Now to the tricky part. How many resources do you need for this journey? I’ll guarantee you that whoever sold the strategic cloud move to the upper regions of the organization didn’t properly set expectations for the number of resources you will need. Their expectations of what it takes are probably low. It’s not intentional; it’s just life in the software industry. I know we live in an agile software world. But you had better get out in front of the resource requirements. Big projects need a plan, and resources are part of the plan. At some point (hopefully very quickly in your journey), you will need people to do the work. It’s extra work beyond what your people are currently doing. It requires people with skill and passion to swing that machete and build that road – more people than you have on staff. Lack of resources can devastate your mission. I recommend setting up an exceptional training program in the CCOE and ensure that everyone, especially those that will be working in the cloud, acquires the necessary skills.

Which brings me to expert guidance. Don’t walk into the jungle without a guide. It’s foolish. It’s called playing around and can be great fun until you get lost. You need to bring on key people to guide you. Early successes are key to transformational efforts. Guidance extends to setting the organizational structure and the culture that you want to achieve. Great people need a great environment in which to accomplish great things. The expert guidance can help you set that environment to achieve the streamlining and collaboration necessary to flip the iceberg model.

Go Forth and Do Great Things

Finally, and seemingly contrary to what I’ve said so far, don’t get paralyzed by analysis. Get started. Let it breathe. Cherish your first-in projects and the people doing them. They will tell you where the valleys, cliffs, rivers, and mountains are. But don’t get too attached to what they produce. Don’t let that first-in work become pets that you name unless you just want to stay behind taking care of a bunch of pets. Tear things down and rebuild as needed. (This points out why automation is critical to your success.)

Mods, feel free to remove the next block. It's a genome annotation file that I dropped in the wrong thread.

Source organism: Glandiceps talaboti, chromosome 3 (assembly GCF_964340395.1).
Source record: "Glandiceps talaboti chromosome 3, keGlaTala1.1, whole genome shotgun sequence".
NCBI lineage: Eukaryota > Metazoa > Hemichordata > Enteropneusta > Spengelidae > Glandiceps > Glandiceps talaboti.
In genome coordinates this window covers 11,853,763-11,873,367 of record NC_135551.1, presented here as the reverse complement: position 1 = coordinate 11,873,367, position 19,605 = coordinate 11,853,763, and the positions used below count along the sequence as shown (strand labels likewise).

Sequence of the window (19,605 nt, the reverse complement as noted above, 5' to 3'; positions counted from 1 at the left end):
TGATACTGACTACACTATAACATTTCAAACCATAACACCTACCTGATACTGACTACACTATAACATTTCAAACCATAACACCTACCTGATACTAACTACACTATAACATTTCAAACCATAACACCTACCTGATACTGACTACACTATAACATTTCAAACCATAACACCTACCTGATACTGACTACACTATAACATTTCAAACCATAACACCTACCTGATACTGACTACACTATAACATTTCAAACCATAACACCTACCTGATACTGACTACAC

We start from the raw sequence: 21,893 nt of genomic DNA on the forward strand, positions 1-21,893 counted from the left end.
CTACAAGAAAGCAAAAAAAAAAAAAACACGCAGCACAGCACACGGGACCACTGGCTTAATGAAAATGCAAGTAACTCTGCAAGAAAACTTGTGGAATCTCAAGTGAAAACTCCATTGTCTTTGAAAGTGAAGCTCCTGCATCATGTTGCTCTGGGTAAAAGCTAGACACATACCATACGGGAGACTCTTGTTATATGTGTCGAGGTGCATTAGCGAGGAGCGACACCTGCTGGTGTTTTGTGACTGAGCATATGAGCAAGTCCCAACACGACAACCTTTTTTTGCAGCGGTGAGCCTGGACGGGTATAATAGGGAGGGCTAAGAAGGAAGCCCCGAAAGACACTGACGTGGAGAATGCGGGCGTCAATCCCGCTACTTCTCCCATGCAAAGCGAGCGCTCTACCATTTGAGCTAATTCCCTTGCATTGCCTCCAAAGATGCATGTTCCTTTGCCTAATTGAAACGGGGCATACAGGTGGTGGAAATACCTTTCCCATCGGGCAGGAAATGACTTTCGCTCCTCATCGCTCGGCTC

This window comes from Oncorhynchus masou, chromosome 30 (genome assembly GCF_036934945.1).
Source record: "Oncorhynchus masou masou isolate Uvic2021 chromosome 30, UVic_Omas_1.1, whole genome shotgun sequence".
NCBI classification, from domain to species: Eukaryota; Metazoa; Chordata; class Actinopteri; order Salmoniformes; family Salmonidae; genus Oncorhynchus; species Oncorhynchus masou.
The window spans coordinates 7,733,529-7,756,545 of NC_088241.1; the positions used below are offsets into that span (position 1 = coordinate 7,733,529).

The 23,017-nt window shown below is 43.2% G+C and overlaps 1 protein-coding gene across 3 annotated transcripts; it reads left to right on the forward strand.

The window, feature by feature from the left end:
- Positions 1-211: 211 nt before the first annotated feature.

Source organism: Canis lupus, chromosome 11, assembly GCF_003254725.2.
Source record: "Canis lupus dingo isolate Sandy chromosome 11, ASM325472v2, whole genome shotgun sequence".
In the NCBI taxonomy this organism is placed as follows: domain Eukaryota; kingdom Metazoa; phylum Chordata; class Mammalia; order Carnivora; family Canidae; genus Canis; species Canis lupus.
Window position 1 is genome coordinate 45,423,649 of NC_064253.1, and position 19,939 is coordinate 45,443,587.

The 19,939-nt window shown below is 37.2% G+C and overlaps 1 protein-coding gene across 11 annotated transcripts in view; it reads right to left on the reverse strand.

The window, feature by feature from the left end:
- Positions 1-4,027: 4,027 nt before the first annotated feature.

And resist the temptation to lock everything down. We all want to have the best security, but please perform the data classification and threat modeling to arrive at the correct security in the correct environments. You can easily create protection level 4 systems way too soon that are overbearing and consequently stifle innovation and discovery. You can even baffle your cloud provider with your security cleverness. It’s nothing for which to strive. Security is absolutely critical to your business, but so are cloud playgrounds that don’t house sensitive things and limit the blast radius from mistakes. Let it breathe, learn, and then lock things down to fit your mission, development, and operations models.

When all is said, the journey to the cloud is an amazing one. If done for the right reasons, it can transform your business. When standing at the edge of the jungle, it looks to be a daunting journey. But if you plan, lead and communicate the cloud as both the big idea and the journey to realize that idea, you won’t look back.